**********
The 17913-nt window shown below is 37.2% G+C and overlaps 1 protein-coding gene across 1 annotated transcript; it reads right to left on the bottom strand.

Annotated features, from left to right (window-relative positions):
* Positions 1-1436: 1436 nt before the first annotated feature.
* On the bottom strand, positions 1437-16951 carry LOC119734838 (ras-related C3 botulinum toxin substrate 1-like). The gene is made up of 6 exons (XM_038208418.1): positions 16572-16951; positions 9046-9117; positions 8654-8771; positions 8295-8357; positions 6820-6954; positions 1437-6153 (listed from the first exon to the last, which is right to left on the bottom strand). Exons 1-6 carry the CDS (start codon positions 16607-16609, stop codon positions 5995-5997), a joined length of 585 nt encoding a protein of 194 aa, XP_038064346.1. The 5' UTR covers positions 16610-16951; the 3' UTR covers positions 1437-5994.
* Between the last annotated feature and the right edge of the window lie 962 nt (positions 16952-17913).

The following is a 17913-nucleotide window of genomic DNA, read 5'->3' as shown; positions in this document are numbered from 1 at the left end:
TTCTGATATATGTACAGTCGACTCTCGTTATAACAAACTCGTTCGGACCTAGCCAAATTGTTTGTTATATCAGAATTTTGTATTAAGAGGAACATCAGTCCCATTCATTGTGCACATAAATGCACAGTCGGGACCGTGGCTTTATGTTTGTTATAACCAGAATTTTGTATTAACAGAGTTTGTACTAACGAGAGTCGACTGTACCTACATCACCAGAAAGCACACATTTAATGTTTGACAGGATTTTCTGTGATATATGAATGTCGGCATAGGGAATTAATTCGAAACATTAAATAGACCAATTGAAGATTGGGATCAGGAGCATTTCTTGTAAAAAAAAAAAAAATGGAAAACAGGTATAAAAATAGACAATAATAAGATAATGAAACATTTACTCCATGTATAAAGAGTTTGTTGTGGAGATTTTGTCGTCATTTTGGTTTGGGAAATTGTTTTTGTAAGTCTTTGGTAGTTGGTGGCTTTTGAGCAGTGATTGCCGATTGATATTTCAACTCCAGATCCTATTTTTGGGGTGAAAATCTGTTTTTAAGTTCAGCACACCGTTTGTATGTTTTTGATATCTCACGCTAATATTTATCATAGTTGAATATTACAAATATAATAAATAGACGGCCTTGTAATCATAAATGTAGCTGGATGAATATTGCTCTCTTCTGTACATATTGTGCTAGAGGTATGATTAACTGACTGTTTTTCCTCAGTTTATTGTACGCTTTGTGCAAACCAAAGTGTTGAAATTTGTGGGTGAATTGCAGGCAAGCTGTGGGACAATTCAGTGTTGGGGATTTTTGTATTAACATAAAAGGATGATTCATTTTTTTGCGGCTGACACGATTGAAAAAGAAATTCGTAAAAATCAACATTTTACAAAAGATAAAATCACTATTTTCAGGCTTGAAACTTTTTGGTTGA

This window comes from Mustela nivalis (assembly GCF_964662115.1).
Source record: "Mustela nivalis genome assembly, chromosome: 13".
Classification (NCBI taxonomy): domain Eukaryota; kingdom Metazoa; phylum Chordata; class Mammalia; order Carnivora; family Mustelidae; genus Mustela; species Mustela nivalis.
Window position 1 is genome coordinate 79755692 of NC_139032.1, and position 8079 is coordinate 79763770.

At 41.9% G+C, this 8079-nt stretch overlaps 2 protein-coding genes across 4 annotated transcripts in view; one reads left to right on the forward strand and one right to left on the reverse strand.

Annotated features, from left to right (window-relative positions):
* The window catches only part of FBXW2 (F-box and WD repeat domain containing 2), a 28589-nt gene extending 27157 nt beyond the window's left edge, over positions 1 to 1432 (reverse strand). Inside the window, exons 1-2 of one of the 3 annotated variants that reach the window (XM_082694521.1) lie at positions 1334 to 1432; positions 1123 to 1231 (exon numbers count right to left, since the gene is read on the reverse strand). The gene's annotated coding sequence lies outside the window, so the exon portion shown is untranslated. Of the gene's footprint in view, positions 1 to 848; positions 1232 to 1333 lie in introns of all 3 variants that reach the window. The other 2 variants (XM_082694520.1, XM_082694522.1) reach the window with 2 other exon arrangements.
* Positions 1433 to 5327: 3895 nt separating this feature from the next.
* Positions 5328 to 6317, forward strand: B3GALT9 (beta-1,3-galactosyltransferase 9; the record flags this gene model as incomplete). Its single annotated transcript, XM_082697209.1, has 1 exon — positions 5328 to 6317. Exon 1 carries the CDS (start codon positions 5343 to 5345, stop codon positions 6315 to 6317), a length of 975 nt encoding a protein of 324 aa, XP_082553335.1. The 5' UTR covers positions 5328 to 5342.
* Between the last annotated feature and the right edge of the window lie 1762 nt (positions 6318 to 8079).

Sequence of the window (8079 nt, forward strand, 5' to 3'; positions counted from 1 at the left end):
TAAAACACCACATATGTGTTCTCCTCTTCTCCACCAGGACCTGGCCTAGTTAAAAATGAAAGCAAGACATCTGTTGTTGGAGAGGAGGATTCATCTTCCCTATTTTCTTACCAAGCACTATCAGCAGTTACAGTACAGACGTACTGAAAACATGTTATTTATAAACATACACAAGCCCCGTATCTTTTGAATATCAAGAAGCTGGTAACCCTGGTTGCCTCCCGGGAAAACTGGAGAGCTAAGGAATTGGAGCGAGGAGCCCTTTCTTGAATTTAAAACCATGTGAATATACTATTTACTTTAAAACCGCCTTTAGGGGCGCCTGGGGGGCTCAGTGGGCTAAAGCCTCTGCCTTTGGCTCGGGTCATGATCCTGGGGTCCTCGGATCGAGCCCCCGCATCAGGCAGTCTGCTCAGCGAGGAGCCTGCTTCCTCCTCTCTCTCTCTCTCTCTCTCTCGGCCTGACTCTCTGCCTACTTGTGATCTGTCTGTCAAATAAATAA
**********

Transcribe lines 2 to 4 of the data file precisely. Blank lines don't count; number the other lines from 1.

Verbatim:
Annotated features, from left to right (window-relative positions):
* Positions 1-1436: 1436 nt before the first annotated feature.
* On the bottom strand, positions 1437-16951 carry LOC119734838 (ras-related C3 botulinum toxin substrate 1-like). The gene is made up of 6 exons (XM_038208418.1): positions 16572-16951; positions 9046-9117; positions 8654-8771; positions 8295-8357; positions 6820-6954; positions 1437-6153 (listed from the first exon to the last, which is right to left on the bottom strand). Exons 1-6 carry the CDS (start codon positions 16607-16609, stop codon positions 5995-5997), a joined length of 585 nt encoding a protein of 194 aa, XP_038064346.1. The 5' UTR covers positions 16610-16951; the 3' UTR covers positions 1437-5994.